Gourmet: The new Korean Food Drama

This post is from Dramabeans and it's an excellent blog if you want to learn about what's happening in Korean Dramas.


Gourmet is a really good show.

I understand why it’s winning the Monday-Tuesday drama battle (it’s poised to break the 20% mark any day now) because it’s well-made, well-directed, well-acted, and well-paced. (The assured pacing is more readily achieved in SBS’s recent trend of airing dramas that are produced prior to airing, which allows for a more finished and complete feel.) On top of that, the drama is beautifully shot — and there’s plenty of FOOD PORN!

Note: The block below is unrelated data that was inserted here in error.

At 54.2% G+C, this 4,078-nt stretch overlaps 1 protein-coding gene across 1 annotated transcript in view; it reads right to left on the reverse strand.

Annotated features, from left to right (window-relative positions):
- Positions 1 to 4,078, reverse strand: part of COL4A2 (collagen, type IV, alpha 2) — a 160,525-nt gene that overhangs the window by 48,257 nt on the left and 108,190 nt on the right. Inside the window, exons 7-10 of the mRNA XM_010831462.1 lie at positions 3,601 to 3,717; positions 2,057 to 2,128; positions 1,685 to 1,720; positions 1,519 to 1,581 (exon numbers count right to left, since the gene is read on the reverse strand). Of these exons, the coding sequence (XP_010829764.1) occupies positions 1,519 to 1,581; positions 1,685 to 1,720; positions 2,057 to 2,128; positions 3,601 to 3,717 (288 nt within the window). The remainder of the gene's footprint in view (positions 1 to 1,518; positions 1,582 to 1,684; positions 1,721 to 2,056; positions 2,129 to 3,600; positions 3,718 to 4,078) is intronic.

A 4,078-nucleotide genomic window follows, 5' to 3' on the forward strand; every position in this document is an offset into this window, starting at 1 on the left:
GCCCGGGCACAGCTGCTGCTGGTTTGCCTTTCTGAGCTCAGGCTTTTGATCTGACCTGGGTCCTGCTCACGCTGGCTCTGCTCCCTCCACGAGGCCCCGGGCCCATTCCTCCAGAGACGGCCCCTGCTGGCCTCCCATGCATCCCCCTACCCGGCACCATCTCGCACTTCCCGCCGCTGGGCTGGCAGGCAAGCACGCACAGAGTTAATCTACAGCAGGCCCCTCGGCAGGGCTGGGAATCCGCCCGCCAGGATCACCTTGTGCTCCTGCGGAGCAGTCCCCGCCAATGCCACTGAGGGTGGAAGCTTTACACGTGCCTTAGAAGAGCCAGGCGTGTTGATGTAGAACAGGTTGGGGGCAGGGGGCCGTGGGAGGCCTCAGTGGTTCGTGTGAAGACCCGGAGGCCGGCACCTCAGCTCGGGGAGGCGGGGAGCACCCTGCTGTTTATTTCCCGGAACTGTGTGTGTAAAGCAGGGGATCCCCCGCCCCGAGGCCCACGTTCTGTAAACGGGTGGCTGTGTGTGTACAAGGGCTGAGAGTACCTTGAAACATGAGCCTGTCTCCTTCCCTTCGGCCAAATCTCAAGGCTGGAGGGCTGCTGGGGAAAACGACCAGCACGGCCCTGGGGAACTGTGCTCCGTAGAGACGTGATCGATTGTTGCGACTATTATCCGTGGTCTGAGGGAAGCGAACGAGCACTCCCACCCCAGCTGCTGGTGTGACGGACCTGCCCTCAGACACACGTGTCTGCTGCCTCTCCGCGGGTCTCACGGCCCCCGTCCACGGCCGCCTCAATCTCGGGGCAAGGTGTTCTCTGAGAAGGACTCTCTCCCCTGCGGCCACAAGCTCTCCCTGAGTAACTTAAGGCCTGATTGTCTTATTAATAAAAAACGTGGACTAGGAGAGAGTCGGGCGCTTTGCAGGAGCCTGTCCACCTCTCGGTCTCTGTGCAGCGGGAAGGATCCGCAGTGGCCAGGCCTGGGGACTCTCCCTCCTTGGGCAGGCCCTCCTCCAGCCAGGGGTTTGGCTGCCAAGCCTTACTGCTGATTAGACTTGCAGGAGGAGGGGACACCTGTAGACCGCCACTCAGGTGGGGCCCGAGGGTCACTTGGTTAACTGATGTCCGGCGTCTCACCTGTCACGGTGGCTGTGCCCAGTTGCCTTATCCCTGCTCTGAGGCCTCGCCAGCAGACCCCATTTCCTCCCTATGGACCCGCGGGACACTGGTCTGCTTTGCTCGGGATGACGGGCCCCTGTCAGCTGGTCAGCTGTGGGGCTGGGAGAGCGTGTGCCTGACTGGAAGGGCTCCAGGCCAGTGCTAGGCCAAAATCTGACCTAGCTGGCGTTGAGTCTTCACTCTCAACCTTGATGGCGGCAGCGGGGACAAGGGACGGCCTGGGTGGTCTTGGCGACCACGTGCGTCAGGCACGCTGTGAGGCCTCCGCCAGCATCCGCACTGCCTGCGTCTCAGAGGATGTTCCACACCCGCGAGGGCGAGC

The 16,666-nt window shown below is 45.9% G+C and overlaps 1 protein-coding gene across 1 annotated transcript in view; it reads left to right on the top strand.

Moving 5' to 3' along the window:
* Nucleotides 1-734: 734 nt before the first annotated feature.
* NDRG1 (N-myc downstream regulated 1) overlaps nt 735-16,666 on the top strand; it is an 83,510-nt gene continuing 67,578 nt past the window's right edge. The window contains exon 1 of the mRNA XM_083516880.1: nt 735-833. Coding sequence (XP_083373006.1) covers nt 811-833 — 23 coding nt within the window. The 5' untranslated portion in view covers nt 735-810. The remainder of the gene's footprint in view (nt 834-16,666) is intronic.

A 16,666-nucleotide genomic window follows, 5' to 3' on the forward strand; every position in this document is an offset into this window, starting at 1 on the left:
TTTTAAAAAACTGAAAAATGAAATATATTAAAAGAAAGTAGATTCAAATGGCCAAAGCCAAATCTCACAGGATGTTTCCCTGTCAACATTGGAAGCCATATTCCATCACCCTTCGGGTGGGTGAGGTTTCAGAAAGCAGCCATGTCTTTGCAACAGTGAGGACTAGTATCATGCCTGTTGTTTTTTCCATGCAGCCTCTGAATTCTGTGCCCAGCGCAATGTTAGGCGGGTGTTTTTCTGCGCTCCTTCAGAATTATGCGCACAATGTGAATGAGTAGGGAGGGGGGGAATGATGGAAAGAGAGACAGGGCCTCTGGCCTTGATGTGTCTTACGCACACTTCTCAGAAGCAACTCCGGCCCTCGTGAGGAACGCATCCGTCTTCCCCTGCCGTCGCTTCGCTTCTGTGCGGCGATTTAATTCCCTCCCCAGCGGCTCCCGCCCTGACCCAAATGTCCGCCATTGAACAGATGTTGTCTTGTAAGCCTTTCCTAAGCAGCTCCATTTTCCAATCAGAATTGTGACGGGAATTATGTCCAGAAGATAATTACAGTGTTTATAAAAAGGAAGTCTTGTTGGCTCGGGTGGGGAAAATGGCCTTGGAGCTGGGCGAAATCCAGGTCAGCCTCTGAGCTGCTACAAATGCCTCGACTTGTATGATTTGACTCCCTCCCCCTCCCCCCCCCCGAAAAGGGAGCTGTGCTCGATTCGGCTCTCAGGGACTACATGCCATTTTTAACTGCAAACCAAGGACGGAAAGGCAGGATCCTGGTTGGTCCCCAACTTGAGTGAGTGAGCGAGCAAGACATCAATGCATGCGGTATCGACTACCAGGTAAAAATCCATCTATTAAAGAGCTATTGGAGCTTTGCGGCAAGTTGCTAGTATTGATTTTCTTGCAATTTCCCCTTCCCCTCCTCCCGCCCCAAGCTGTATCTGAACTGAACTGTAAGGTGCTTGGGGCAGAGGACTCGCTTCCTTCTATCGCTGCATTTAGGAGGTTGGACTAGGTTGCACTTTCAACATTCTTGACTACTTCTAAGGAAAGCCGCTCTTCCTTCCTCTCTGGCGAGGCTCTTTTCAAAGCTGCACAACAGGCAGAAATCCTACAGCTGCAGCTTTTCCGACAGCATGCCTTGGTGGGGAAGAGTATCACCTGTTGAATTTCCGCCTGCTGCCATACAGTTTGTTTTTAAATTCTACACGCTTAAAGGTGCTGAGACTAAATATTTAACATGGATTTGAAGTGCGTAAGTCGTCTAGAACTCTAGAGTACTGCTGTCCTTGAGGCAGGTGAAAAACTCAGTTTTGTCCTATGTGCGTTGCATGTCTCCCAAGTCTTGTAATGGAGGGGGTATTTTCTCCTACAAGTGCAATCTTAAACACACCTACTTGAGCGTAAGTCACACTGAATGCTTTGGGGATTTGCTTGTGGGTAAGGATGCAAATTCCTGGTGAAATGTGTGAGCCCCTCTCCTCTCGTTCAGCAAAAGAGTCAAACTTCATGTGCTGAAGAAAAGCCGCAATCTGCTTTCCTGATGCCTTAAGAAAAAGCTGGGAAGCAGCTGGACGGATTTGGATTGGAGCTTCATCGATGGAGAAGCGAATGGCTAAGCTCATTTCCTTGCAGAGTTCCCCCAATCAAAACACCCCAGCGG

But it’s not just about food. Obviously, the plot IS food-related, but Gourmet doesn’t forget that at the heart of any successful drama is the ability to draw upon its characters and create emotional moments, and it accomplishes that. Kim Rae-won is wonderful in his role, and does a lovely, layered job portraying depth to his good-natured character. While the drama starts with a slow build, I found that I liked it more and more as I kept going.

Rather than do strict episode-by-episode recaps, I’ve kinda thrown everything together into a four-episode analysis, with some summarizing in there as well. It seemed appropriate — because while the initial plot is pretty straightforward for these first four hours, Gourmet’s strength isn’t in the mere plot points themselves but in the underlying themes that support them.

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